Elder statesman and Second Republic member of House of Representatives, Chief Ralph Obioha has paid his dues as far as politics in Nigeria is concerned.
He was the leader of the defunct National Democratic Coalition (NADECO) in Canada and the United States, former chairman Ohanaeze Ndigbo Caretaker Committee and former National Chairman, Justice Party.
In this interview with Sunday Sun, he speaks on June 12, underperforming political parties, the security challenge in the land and what Ndigbo need to do about their God-given gift on commerce among other challenging issues. Excerpt:
Looking back, how do you reminiscent on the June 12 struggle?
It’s sad that the struggle claimed several lives, Bashorun Abiola, his wife, Kudirat, Alfred Rewane who was murdered in cold blood and many other lives that were claimed during the struggle. Many people have asked whether the democracy we have today is what NADECO fought for. I can say it is not Uhuru yet, of course, you know that democracy is an evolving experience. A lot of advanced democracies went through a lot of teething problems over decades and over hundreds of years to get to where they are. So, I will say that despite all the inadequacies we have made some strides. At least we have been able to have an election where a sitting president was defeated by an opponent and there was a smooth and peaceful handover.
June 12 was not an easy struggle. As I have said in previous interviews most of us lost so much. I lost a bank, a commercial bank, First African Trust Bank; I lost a brewery, Safari Brewery that was brewing Hercules beer; I lost a cement bagging plant in Port Harcourt, Castle Cement, and a vegetable oil company. I was employing at least 2,700 Nigerians and about 17 expatriates in my factory. Most of us who went on exile lost everything we had here. The recognition, honour of Abiola and the June 12, by the government, I think is commendable.
Is there any need to review the status of underperforming political parties in Nigeria?
Yes, there is a need. What IBB came up with: the two party systems, the Social Democratic Party (SDP) and the National Republican Convention (NRC), was a very brilliant idea, but like everything good in Nigeria, it is always besieged with a lot of criticism and people run away from it. If we have two political parties, it’s either you are in one or the other. So, to now have 97 political parties that clog the voting ballot creates a lot of confusion at our level of development. Major democracies in the world limit this thing to very few numbers of political parties; the USA is about three parties at the maximum, Great Britain the same thing, France the same thing, but you come to Nigeria you grapple with 97 political parties, let’s be honest, it doesn’t augur well for the growth of democracy. If there is any way for us to return to even where structures were built, 774 party offices throughout the federation, party headquarters in all the states, etc, how do you handle 97 political parties? It’s just an albatross on the democracy in Nigeria. We cannot say that the democracy we are practicing today is of the will of the people. It is a kind of compromised will of the people by using all kinds of reasons to distort it.
What is your take on reforming the electoral process? Most people are complaining that the electoral process is skewed to one side
In that particular argument what has killed it? Nothing. Democracy is the rule of the majority. There is often this talk about the North is favoured…I do not agree. If there is a different alignment were the Southeast, South-south, Southwest, and Middle Belt was able to configure something together they can checkmate the other two regions of the North. So, to always say that it is skewed against…,for instance, the Igbo, I don’t believe that. The Igbo must admit that they do not have the electoral strength to determine their victory alone, so they must build bridges and I have been preaching this for a very long time. We must build bridges on a principle of give and take, on a principle of accommodation, the Yoruba learned their lesson and they built the northern bridge and they are reaping the dividend now, but they are reaping an inferior dividend as far as I am concerned because to them they have taken number two as being satisfactory to them. There was a time number two was also satisfactory to the Igbo, but I believe that if there is a very strong alliance between the other regions by checkmating the two regions of the North and say…hay gentlemen, it’s enough, enough is enough. But to always believe that it is sentiment is not the best approach. Nobody gives you what the person is holding, nobody gives you what he is holding conveniently, nobody gives you the power you strategize to get it.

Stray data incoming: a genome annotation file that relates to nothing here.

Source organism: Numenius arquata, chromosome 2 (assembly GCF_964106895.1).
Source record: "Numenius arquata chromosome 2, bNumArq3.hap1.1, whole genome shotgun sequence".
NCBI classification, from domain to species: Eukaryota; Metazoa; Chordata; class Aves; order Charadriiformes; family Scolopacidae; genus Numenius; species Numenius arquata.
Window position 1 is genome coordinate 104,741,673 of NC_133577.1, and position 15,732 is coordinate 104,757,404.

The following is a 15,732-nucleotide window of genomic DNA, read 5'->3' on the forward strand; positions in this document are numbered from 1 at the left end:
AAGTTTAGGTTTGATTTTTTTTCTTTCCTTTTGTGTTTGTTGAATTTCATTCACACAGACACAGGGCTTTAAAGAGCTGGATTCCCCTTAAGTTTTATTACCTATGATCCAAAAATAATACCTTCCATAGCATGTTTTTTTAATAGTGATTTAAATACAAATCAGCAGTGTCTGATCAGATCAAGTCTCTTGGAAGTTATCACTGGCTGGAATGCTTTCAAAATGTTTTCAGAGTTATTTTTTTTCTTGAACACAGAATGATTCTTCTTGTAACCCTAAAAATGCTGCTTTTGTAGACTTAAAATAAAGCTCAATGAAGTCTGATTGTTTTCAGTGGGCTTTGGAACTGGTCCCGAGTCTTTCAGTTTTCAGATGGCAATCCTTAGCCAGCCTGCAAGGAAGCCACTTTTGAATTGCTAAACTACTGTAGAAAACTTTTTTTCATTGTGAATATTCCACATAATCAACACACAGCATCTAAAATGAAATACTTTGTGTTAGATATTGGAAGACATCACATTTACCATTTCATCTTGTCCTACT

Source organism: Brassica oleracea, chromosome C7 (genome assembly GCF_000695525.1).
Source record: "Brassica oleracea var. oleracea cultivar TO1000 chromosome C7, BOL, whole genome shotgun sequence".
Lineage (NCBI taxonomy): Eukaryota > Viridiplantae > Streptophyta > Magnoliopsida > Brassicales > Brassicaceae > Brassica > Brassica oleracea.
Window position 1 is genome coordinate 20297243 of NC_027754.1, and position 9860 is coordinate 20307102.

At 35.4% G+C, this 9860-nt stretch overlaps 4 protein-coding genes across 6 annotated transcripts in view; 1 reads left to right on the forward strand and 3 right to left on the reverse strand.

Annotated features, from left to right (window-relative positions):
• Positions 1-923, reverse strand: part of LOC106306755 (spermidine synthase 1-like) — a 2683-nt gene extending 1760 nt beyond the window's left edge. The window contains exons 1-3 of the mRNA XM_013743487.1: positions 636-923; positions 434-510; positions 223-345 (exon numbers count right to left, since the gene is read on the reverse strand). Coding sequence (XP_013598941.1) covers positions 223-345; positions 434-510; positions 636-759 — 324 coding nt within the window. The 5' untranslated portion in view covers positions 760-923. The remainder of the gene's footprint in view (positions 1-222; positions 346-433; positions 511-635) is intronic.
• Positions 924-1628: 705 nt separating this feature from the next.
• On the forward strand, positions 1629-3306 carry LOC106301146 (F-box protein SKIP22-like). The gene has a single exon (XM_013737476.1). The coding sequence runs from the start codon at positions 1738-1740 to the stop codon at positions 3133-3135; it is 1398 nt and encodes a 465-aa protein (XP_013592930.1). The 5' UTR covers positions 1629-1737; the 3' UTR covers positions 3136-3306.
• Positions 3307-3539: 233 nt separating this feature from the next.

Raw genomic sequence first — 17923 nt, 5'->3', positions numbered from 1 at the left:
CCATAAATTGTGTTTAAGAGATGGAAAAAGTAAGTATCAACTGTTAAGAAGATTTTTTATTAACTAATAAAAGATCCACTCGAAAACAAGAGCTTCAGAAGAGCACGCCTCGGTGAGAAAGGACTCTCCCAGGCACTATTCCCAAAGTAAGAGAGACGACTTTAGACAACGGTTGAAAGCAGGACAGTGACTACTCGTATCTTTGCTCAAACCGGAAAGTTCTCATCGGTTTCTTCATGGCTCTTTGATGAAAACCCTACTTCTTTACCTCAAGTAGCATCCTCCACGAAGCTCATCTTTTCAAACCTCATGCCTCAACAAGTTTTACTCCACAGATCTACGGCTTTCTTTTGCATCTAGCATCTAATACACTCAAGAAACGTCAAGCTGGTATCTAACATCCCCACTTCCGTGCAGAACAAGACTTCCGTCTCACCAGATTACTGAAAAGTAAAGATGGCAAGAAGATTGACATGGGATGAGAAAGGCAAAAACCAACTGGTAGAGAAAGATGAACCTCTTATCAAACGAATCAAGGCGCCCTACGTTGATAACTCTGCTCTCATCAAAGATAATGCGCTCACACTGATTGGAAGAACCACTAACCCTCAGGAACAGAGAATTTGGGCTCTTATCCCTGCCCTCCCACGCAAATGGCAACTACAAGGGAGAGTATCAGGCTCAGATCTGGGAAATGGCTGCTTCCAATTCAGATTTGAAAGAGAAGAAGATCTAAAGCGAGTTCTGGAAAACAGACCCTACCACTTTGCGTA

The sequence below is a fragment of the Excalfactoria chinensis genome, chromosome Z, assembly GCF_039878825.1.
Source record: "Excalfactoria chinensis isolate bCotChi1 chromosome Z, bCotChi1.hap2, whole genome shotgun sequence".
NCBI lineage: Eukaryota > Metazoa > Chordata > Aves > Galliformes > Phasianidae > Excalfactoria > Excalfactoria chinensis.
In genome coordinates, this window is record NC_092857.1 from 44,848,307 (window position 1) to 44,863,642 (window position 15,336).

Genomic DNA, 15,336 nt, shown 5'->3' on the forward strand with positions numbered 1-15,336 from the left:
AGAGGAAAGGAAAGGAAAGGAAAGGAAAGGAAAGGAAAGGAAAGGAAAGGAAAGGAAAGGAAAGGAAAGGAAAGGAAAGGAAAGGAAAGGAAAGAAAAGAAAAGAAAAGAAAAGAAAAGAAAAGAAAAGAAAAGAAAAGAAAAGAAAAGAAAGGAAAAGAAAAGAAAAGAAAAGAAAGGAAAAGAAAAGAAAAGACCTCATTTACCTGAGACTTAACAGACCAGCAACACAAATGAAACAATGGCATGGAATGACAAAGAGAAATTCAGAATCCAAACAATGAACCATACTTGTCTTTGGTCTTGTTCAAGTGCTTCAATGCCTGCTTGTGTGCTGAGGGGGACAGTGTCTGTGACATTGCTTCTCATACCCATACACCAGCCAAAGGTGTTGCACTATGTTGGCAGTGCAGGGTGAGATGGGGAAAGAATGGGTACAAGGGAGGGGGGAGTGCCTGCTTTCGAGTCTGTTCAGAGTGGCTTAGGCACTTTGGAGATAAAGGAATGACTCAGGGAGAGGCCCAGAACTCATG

Like the Igbo saying that power should be handed over to them in 2023 for the Presidency?
This is the time to work for it, I repeat; this is the time to work for it. It will not just come on a platter of gold. We must build bridges now and re-strategize.
What is your take on the security challenge in the land?
I am much worried about the situation. I believe that all this grandstanding and posturing, if anybody can bring a practical pathway to the presidency about how to contain the security challenge, I am telling you that Buhari will embrace such a person to look at that platform, but for this mouthing about herdsmen and all that it doesn’t resolve any issue. If somebody comes up with a practical platform on how to do it…you know we have no institutions of security anymore? The police are totally rubbished, we started with community policing, it is just what is left now there could have been mayhem everywhere, all these village security apparatus (vigilante) is just what is helping out. Let me illustrate one incident that happened exactly a week today. I sent somebody from Enugu to come to be a guard in my village house, the police raided that very day he arrived and took him up. It took an intervention that involved money and manpower etc; to bring out an innocent young man, so this type of thing does not arguer well for a society in any way, form or manner. What I believe is that elder statesmen, leaders in Nigeria should gather together and come up with a practical solution. You see whenever you challenge somebody, like in the case of the president and you say he is a member of the herdsmen group, you are pushing him to a corner of trying to defend himself and in doing that defense he may probably turn a blind eye to the issue. For example, if you say …you know that this thing is paining the president endlessly… you have not achieved anything with that approach. Language is a very important communication skill; the approach has to be different. We have been on this approach for how many years now and it doesn’t yield any fruit? In Nigeria, we have the resources, both manpower and natural. It is to translate them and we need that leader that has the capacity to translate all the potential that abound. Nigeria should actually look out for such people (leaders) wherever they may be. Nigerians must understand that the path they are following are quick fixes and it is not sustainable anymore.